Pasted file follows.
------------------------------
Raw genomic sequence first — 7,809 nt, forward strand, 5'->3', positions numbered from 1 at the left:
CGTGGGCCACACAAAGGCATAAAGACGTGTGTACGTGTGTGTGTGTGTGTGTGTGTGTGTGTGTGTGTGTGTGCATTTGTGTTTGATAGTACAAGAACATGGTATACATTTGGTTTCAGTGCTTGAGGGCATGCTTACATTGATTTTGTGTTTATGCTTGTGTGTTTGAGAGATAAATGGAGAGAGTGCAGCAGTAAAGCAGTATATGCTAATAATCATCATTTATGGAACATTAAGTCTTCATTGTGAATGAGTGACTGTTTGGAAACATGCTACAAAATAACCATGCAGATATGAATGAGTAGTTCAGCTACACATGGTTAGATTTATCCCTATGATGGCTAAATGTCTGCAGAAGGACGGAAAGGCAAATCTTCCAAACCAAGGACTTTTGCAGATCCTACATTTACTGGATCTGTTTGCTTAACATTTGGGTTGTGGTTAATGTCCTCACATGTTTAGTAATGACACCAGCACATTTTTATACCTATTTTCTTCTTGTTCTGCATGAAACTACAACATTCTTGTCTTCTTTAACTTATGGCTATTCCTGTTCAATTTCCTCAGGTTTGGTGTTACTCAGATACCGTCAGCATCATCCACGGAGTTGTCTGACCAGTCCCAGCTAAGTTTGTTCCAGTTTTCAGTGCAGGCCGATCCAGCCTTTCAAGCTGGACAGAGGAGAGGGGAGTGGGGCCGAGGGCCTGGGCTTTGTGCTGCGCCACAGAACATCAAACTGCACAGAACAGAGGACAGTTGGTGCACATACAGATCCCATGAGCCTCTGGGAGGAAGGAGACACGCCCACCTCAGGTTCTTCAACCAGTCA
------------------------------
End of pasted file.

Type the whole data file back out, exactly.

Raw genomic sequence first — 7,809 nt, forward strand, 5'->3', positions numbered from 1 at the left:
CGTGGGCCACACAAAGGCATAAAGACGTGTGTACGTGTGTGTGTGTGTGTGTGTGTGTGTGTGTGTGTGTGTGCATTTGTGTTTGATAGTACAAGAACATGGTATACATTTGGTTTCAGTGCTTGAGGGCATGCTTACATTGATTTTGTGTTTATGCTTGTGTGTTTGAGAGATAAATGGAGAGAGTGCAGCAGTAAAGCAGTATATGCTAATAATCATCATTTATGGAACATTAAGTCTTCATTGTGAATGAGTGACTGTTTGGAAACATGCTACAAAATAACCATGCAGATATGAATGAGTAGTTCAGCTACACATGGTTAGATTTATCCCTATGATGGCTAAATGTCTGCAGAAGGACGGAAAGGCAAATCTTCCAAACCAAGGACTTTTGCAGATCCTACATTTACTGGATCTGTTTGCTTAACATTTGGGTTGTGGTTAATGTCCTCACATGTTTAGTAATGACACCAGCACATTTTTATACCTATTTTCTTCTTGTTCTGCATGAAACTACAACATTCTTGTCTTCTTTAACTTATGGCTATTCCTGTTCAATTTCCTCAGGTTTGGTGTTACTCAGATACCGTCAGCATCATCCACGGAGTTGTCTGACCAGTCCCAGCTAAGTTTGTTCCAGTTTTCAGTGCAGGCCGATCCAGCCTTTCAAGCTGGACAGAGGAGAGGGGAGTGGGGCCGAGGGCCTGGGCTTTGTGCTGCGCCACAGAACATCAAACTGCACAGAACAGAGGACAGTTGGTGCACATACAGATCCCATGAGCCTCTGGGAGGAAGGAGACACGCCCACCTCAGGTTCTTCAACCAGTCA